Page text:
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This is an Open Access article distributed under the terms of the Creative Commons Attribution License (http://creativecommons.org/licenses/by/2.0), which permits unrestricted use, distribution, and reproduction in any medium, provided the original work is properly cited.
O-fucosyltransferase1 (OFUT1) is a conserved ER protein essential for Notch signaling. OFUT1 glycosylates EGF domains, which can then be further modified by the N-acetylglucosaminyltransferase Fringe. OFUT1 also possesses a chaperone activity that promotes the folding and secretion of Notch. Here, we investigate the respective contributions of these activities to Notch signaling in Drosophila.
We show that expression of an isoform lacking fucosyltransferase activity, Ofut1R245A, rescues the requirement for Ofut1 in embryonic neurogenesis. Lack of requirement for O-fucosylation is further supported by the absence of embryonic phenotypes in Gmd mutants, which lack all forms of fucosylation. Requirements for O-fucose during imaginal development were evaluated by characterizing clones of cells expressing only Ofut1R245A. These clones phenocopy fringe mutant clones, indicating that the absence of O-fucose is functionally equivalent to the absence of elongated O-fucose.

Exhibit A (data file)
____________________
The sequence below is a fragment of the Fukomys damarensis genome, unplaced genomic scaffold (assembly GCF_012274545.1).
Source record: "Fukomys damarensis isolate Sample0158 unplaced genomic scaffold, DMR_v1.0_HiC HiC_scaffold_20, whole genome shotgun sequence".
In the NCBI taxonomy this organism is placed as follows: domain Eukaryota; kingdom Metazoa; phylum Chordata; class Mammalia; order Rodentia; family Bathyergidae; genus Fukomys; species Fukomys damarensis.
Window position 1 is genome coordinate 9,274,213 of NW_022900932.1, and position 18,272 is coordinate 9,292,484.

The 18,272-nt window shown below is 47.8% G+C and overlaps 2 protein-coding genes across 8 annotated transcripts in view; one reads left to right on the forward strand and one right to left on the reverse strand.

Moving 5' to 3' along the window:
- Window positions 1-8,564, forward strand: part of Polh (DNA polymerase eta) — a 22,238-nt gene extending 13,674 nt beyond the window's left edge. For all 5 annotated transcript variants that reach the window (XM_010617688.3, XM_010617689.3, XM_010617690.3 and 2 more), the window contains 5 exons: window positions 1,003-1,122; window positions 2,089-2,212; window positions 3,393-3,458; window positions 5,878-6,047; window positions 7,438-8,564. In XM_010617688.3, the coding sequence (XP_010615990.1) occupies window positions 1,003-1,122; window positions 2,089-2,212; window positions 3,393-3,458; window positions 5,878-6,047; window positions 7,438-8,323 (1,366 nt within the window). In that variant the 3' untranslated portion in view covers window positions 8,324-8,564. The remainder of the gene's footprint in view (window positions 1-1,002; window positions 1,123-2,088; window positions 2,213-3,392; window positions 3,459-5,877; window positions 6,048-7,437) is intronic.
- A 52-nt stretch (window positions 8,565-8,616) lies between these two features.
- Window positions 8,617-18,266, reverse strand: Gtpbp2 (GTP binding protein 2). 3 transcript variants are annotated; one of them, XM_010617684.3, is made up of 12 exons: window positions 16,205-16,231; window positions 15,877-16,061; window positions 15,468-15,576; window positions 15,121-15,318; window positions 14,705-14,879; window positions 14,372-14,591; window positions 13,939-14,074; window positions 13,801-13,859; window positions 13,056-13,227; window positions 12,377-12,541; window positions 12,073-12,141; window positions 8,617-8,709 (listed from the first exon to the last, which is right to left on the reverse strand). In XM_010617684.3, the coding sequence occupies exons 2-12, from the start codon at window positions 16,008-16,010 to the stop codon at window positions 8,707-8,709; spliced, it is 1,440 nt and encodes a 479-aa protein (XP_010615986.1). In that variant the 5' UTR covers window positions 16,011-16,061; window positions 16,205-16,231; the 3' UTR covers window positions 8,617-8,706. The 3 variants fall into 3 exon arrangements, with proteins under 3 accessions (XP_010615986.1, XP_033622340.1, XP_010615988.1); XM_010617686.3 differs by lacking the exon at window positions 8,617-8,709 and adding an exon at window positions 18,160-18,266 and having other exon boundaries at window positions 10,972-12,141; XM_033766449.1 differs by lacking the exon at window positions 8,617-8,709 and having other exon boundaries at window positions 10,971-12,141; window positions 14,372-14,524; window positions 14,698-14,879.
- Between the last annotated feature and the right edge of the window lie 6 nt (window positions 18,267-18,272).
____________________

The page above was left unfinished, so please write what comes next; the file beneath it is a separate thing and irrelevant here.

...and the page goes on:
Our results establish that Notch does not need to be O-fucosylated for fringe-independent Notch signaling in Drosophila; the chaperone activity of OFUT1 is sufficient for the generation of functional Notch.
Notch proteins are receptors for a conserved intercellular signaling pathway that mediates a wide variety of cell-fate decisions during animal development . Notch activity needs to be regulated precisely, and aberrant Notch activity is associated with a number of human diseases including cancers and congenital syndromes.